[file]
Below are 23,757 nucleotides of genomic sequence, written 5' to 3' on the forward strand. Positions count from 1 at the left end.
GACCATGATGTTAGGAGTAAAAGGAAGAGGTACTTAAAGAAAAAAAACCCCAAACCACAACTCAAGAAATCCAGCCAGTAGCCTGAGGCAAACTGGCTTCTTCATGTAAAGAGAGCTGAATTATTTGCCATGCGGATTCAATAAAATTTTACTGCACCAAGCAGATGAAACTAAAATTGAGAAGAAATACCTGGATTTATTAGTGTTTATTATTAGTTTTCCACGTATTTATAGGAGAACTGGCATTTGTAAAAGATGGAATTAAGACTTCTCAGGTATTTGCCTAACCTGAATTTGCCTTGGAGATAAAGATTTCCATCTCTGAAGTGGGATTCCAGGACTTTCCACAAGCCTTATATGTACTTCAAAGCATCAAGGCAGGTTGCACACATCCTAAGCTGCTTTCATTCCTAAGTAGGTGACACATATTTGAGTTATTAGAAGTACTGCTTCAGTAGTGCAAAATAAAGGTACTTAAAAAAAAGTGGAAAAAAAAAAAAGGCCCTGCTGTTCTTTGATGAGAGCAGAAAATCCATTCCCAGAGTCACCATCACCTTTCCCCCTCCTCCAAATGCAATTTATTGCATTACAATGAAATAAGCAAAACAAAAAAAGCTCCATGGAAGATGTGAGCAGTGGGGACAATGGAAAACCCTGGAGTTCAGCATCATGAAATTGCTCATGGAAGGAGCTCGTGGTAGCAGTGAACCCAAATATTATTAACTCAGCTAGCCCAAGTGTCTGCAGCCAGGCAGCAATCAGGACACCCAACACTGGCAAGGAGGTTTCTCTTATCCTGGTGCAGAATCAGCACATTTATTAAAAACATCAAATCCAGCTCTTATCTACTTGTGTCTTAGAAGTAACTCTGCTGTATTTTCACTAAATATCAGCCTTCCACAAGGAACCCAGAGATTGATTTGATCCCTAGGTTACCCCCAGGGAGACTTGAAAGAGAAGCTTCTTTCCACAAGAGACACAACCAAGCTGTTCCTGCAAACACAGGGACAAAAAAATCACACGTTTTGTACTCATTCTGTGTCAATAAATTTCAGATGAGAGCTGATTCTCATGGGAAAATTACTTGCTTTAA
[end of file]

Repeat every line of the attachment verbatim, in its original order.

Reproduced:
Below are 23,757 nucleotides of genomic sequence, written 5' to 3' on the forward strand. Positions count from 1 at the left end.
GACCATGATGTTAGGAGTAAAAGGAAGAGGTACTTAAAGAAAAAAAACCCCAAACCACAACTCAAGAAATCCAGCCAGTAGCCTGAGGCAAACTGGCTTCTTCATGTAAAGAGAGCTGAATTATTTGCCATGCGGATTCAATAAAATTTTACTGCACCAAGCAGATGAAACTAAAATTGAGAAGAAATACCTGGATTTATTAGTGTTTATTATTAGTTTTCCACGTATTTATAGGAGAACTGGCATTTGTAAAAGATGGAATTAAGACTTCTCAGGTATTTGCCTAACCTGAATTTGCCTTGGAGATAAAGATTTCCATCTCTGAAGTGGGATTCCAGGACTTTCCACAAGCCTTATATGTACTTCAAAGCATCAAGGCAGGTTGCACACATCCTAAGCTGCTTTCATTCCTAAGTAGGTGACACATATTTGAGTTATTAGAAGTACTGCTTCAGTAGTGCAAAATAAAGGTACTTAAAAAAAAGTGGAAAAAAAAAAAAGGCCCTGCTGTTCTTTGATGAGAGCAGAAAATCCATTCCCAGAGTCACCATCACCTTTCCCCCTCCTCCAAATGCAATTTATTGCATTACAATGAAATAAGCAAAACAAAAAAAGCTCCATGGAAGATGTGAGCAGTGGGGACAATGGAAAACCCTGGAGTTCAGCATCATGAAATTGCTCATGGAAGGAGCTCGTGGTAGCAGTGAACCCAAATATTATTAACTCAGCTAGCCCAAGTGTCTGCAGCCAGGCAGCAATCAGGACACCCAACACTGGCAAGGAGGTTTCTCTTATCCTGGTGCAGAATCAGCACATTTATTAAAAACATCAAATCCAGCTCTTATCTACTTGTGTCTTAGAAGTAACTCTGCTGTATTTTCACTAAATATCAGCCTTCCACAAGGAACCCAGAGATTGATTTGATCCCTAGGTTACCCCCAGGGAGACTTGAAAGAGAAGCTTCTTTCCACAAGAGACACAACCAAGCTGTTCCTGCAAACACAGGGACAAAAAAATCACACGTTTTGTACTCATTCTGTGTCAATAAATTTCAGATGAGAGCTGATTCTCATGGGAAAATTACTTGCTTTAA